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COST OF LIVING/Taiwan's average hotel prices grows 3.4% in Q1 due to inflation

05/15/2024 07:08 PM
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CNA file photo
CNA file photo

Taipei, May 15 (CNA) The average daily rate of licensed hotels in Taiwan moved higher by about 3.4 percent from a year earlier in the first quarter of this year, according to the Tourism Administration, which cited inflation as the reason for the increase.

Data released by the agency Tuesday showed the average daily rate at licensed hotels in the country hit NT$3,135 (US$97.06) in the first quarter, up NT$107 or 3.4 percent from a year earlier.

The agency said the increase largely came after a rise in local consumer prices, which rose 2.34 percent from a year earlier in the first quarter with service expenses rising 2.62 percent year-on-year, indicating hotels' operating costs keep rising.

The agency added the local hotel segment has felt the pinch from negative factors such as an increase in the minimum wage.

The monthly minimum wage rose from NT$26,400 in 2023 to NT$27,470 in 2024, with the minimum hourly pay rising from NT$176 to NT$183.

In addition, the agency cited a hike in electricity tariffs and a labor shortage behind growing operating costs at hotels in Taiwan.

In the first quarter, Taiwan had 3,440 licensed hotels, according to the agency.

The agency added 80 percent of those, or 2,722 hotels, reported daily prices below the average, while about 35 percent or 1,193 hotels reported daily rates ranging between NT$1,500 and NT$2,500.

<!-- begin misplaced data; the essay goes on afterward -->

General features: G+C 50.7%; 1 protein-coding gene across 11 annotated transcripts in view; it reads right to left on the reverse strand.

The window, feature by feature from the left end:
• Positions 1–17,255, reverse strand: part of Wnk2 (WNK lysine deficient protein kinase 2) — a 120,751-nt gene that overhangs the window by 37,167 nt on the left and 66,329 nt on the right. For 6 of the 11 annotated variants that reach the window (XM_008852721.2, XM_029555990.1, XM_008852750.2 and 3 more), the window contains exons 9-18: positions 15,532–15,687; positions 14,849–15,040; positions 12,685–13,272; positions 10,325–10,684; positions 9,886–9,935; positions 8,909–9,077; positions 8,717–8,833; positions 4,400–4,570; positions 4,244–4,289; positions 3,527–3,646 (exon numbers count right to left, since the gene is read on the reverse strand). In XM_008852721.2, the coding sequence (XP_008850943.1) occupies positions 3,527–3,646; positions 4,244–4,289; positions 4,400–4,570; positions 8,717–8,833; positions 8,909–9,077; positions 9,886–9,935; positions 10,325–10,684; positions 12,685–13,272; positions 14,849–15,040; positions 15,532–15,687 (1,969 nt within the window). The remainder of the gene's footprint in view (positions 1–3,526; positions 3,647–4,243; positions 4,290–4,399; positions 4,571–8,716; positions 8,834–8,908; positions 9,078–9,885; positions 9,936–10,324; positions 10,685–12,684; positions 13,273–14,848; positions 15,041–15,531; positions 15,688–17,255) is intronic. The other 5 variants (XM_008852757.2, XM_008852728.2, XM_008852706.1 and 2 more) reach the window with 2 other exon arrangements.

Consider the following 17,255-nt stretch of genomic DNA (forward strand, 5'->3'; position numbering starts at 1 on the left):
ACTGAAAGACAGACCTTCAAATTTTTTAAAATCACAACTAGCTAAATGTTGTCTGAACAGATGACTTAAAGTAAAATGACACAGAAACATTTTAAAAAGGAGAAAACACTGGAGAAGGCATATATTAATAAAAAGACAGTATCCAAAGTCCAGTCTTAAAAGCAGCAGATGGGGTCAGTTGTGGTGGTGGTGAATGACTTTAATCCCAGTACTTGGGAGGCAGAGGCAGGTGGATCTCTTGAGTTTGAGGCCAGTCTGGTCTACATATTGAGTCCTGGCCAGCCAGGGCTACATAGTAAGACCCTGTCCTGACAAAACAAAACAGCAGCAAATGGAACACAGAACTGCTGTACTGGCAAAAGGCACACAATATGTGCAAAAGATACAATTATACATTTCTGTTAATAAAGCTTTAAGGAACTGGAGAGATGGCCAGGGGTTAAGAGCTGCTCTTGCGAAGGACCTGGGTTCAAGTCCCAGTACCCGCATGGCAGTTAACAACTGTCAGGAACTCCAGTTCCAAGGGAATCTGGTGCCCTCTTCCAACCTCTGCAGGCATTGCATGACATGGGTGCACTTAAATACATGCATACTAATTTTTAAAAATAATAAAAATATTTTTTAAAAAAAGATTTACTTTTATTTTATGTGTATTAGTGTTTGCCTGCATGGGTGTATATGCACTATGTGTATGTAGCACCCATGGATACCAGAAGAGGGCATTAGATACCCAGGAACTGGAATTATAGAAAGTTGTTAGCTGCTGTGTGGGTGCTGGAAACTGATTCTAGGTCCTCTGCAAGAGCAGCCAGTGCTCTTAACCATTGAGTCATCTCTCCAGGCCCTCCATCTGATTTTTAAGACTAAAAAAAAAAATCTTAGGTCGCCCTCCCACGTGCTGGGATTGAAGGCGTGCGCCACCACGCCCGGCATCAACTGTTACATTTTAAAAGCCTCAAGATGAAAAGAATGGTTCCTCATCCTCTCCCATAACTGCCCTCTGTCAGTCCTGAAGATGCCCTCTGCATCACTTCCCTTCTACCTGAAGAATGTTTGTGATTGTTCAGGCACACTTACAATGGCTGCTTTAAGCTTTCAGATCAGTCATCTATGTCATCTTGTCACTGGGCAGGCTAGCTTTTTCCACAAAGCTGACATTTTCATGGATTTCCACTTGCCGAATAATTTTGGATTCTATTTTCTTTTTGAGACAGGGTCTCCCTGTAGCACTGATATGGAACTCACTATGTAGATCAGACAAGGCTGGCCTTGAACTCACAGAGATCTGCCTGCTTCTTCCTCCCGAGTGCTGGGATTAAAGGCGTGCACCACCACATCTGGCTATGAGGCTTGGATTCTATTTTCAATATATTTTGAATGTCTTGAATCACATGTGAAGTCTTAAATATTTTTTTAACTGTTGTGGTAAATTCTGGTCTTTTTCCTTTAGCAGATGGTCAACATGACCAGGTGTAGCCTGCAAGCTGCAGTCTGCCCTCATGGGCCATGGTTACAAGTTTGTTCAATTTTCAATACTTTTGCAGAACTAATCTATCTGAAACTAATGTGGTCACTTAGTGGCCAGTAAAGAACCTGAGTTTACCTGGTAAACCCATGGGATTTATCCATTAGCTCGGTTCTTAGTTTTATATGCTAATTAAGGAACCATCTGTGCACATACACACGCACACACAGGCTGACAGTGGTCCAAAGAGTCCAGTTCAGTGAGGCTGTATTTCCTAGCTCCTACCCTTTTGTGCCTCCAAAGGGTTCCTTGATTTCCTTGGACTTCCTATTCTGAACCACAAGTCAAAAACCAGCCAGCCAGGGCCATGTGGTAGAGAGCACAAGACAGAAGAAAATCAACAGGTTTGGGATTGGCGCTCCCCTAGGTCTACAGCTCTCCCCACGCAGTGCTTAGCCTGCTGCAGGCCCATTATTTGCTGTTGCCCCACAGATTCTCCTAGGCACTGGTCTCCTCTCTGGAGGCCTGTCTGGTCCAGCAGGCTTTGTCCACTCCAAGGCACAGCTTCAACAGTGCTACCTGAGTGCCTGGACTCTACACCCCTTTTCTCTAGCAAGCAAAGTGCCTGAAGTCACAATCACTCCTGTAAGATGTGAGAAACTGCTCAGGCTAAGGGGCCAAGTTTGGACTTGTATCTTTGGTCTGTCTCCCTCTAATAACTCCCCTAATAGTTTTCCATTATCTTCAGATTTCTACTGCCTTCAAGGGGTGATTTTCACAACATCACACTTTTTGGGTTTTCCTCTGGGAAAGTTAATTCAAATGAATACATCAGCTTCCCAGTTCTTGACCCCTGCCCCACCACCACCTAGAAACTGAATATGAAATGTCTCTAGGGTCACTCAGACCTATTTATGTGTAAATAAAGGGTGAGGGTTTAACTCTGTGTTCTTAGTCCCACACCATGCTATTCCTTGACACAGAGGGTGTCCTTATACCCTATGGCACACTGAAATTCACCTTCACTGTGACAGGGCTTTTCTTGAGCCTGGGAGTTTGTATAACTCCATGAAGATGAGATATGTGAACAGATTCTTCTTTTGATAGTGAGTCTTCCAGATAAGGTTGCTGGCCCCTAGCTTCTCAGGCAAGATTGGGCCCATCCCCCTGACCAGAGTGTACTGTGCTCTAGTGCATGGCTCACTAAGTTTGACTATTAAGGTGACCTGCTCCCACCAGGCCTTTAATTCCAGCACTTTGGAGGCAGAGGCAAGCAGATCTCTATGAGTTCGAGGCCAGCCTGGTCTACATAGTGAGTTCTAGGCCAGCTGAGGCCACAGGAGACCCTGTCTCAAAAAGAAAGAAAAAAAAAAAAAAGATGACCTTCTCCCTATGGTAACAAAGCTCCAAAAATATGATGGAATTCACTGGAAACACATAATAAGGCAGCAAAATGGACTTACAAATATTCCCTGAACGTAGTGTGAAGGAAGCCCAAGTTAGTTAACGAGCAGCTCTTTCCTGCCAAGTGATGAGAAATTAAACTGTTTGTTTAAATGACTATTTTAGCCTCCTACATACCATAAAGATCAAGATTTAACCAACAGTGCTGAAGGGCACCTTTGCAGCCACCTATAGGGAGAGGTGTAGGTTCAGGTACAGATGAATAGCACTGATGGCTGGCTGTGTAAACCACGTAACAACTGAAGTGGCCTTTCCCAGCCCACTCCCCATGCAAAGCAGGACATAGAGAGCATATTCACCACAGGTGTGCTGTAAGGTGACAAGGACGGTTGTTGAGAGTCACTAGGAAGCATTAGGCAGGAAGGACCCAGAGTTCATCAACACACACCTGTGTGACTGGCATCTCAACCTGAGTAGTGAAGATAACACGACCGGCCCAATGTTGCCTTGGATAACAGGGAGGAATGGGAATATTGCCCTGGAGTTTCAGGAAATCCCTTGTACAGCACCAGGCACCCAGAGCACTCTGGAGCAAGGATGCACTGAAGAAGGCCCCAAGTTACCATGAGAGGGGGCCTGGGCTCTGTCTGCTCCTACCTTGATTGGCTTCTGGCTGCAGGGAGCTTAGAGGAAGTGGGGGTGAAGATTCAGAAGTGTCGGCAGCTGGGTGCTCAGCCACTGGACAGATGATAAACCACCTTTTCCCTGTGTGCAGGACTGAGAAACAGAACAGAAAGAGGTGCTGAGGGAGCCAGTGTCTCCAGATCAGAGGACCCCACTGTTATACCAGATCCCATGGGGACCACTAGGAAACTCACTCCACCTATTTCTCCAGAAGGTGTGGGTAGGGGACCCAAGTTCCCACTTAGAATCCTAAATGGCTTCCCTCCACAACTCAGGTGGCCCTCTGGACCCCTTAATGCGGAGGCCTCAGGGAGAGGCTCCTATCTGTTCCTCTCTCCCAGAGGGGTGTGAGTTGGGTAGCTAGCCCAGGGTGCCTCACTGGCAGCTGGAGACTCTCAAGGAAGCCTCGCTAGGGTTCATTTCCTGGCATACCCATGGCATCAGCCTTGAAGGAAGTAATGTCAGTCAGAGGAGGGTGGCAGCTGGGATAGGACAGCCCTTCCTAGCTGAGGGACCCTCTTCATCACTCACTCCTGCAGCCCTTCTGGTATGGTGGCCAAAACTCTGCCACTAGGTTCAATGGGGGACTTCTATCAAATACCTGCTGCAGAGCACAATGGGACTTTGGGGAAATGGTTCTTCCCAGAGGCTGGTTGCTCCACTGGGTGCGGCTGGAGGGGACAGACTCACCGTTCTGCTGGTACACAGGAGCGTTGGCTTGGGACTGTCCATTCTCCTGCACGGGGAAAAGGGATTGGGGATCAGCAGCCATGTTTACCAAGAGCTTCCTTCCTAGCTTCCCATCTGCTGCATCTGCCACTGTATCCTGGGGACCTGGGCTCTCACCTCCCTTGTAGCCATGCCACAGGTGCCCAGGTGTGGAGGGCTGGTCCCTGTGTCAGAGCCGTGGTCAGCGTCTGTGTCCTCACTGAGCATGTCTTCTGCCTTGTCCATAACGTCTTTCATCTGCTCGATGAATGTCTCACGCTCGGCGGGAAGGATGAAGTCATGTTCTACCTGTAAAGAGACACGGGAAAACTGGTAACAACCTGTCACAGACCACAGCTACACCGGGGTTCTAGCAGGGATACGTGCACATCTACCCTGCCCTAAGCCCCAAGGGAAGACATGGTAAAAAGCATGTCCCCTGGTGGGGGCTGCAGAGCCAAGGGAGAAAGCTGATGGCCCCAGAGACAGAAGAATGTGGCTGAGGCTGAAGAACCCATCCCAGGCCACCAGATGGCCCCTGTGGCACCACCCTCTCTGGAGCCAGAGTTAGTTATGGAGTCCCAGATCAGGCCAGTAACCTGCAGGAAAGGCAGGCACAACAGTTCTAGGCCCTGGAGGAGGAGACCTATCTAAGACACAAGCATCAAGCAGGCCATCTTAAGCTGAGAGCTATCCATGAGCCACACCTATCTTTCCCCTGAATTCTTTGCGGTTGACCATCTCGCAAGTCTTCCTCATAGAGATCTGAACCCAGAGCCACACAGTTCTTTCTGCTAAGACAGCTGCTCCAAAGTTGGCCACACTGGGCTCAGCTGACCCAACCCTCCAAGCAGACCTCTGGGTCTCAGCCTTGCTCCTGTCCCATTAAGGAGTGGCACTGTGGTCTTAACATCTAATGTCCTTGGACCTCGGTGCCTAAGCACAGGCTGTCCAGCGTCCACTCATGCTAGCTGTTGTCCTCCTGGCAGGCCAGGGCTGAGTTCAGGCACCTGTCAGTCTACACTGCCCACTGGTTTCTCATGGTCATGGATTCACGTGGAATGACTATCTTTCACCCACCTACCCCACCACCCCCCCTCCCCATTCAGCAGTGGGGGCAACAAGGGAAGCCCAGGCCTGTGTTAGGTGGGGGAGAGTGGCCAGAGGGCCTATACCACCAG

The agency said the number of patrons at these hotels totaled 16.97 million in the first quarter, up 350,000 or 0.02 percent from a year earlier.

The occupancy rate at licensed tourism hotels and general hotels, which do not require a tourist hotel license, hit 46 percent in the first quarter, the data showed.

Taipei, the capital city, had the highest hotel occupancy rate of 60.5 percent among the 22 cities and counties in Taiwan, ahead of New Taipei with 51.3 percent and Tainan with 51 percent, the data indicated.

As of the end of April, the number of licensed hotels in Taiwan had fallen to 3,324, according to the agency.

Many local consumers have complained about high hotel rates in Taiwan, while the agency advised people take trips on weekdays to avoid the surcharge on weekends, when demand spikes, to secure a more affordable rate.

In addition, the agency said it has set up a special area on its website, where hotel owners have announced more than 600 promotional packages for consumers.

(By Wang Shu-fen and Frances Huang)


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